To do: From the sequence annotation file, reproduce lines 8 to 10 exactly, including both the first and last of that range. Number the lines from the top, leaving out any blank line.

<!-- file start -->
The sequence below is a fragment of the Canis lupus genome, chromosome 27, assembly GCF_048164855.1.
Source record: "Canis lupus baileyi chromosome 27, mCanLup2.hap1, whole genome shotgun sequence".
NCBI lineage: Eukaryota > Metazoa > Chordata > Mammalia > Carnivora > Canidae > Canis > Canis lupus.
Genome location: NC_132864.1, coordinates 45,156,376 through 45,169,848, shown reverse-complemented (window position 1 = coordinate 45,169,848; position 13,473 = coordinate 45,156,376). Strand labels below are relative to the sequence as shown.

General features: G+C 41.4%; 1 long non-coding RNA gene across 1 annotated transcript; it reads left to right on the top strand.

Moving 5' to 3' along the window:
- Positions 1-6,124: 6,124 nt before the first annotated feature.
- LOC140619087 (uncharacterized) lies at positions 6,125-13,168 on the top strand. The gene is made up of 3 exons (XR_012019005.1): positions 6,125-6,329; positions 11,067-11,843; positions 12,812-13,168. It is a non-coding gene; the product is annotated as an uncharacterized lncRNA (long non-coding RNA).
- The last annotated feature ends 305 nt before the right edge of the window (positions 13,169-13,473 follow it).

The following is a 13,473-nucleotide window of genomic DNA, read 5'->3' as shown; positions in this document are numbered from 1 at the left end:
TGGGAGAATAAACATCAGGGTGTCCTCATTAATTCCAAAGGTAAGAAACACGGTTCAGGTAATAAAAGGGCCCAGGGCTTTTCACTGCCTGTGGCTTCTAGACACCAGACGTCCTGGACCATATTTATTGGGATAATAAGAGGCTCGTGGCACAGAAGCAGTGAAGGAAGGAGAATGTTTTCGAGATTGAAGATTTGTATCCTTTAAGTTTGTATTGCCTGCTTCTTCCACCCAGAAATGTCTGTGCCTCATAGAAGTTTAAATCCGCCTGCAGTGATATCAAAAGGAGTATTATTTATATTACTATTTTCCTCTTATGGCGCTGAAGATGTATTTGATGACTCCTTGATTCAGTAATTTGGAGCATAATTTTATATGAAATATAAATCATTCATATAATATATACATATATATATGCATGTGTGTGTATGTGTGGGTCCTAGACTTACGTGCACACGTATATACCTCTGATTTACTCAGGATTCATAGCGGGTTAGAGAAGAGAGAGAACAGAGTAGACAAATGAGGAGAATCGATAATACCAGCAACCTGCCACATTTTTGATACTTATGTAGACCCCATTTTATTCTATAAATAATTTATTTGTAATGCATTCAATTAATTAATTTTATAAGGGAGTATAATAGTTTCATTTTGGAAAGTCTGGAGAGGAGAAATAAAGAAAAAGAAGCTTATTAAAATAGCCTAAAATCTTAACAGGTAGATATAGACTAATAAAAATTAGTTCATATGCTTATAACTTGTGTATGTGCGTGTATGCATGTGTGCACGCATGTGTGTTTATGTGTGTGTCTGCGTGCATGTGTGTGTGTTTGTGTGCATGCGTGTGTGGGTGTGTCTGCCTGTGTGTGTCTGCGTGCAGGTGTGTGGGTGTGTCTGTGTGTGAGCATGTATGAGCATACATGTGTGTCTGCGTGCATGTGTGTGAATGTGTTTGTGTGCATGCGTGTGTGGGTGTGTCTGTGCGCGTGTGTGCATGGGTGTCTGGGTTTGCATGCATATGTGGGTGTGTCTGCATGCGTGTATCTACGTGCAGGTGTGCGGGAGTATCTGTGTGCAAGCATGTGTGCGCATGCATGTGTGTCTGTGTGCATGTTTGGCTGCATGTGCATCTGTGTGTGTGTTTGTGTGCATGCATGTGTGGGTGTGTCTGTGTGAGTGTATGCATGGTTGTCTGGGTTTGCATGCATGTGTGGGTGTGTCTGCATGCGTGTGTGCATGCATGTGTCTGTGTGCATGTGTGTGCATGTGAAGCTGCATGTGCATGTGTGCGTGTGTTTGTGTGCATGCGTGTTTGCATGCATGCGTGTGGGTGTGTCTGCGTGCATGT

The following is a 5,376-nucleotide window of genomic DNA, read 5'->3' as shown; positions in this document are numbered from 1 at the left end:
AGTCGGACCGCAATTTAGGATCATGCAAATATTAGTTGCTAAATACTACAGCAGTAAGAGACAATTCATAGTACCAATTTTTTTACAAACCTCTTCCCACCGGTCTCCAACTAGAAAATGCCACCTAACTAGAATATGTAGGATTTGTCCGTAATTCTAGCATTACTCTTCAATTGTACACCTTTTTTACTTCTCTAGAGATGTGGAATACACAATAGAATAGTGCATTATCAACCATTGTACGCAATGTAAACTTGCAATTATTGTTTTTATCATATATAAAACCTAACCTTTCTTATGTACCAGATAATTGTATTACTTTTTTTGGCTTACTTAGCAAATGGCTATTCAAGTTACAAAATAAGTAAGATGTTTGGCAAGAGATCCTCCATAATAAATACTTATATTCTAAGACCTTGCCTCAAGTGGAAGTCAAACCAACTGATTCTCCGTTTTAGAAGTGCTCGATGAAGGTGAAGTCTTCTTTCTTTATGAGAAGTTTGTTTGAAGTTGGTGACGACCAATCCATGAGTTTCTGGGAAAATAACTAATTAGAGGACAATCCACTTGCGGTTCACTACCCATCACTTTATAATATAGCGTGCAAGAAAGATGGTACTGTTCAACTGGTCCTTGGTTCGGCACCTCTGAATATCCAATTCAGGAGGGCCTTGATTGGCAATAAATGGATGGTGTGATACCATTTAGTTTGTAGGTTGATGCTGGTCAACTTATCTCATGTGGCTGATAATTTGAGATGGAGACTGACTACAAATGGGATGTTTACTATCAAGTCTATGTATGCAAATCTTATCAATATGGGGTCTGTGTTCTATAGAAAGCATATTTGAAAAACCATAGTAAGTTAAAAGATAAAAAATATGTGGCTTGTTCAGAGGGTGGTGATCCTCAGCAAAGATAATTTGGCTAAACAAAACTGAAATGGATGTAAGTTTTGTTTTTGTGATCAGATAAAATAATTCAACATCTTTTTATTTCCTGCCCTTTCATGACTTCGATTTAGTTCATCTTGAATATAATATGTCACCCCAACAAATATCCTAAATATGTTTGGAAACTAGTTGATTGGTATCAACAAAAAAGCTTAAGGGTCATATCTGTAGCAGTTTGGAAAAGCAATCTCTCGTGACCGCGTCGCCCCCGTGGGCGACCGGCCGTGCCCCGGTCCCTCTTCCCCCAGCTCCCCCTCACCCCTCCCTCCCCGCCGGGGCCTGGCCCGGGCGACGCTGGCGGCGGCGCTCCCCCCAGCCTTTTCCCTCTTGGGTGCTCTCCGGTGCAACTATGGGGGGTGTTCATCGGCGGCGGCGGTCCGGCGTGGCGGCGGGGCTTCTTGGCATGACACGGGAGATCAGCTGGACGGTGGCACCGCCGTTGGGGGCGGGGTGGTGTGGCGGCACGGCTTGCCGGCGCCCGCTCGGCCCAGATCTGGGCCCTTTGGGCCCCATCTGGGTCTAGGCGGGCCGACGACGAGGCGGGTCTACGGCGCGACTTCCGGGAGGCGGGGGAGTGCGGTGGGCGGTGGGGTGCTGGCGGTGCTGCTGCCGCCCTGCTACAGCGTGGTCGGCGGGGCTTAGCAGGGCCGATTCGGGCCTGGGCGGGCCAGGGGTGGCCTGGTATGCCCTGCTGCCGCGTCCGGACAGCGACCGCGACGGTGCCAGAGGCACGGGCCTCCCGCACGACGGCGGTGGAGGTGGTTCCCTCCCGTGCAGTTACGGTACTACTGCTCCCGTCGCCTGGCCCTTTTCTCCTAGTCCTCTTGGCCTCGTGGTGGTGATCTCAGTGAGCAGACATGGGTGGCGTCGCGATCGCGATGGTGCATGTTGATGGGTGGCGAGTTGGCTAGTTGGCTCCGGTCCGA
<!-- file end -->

- LOC140619087 (uncharacterized) lies at positions 6,125-13,168 on the top strand. The gene is made up of 3 exons (XR_012019005.1): positions 6,125-6,329; positions 11,067-11,843; positions 12,812-13,168. It is a non-coding gene; the product is annotated as an uncharacterized lncRNA (long non-coding RNA).
- The last annotated feature ends 305 nt before the right edge of the window (positions 13,169-13,473 follow it).

The following is a 13,473-nucleotide window of genomic DNA, read 5'->3' as shown; positions in this document are numbered from 1 at the left end: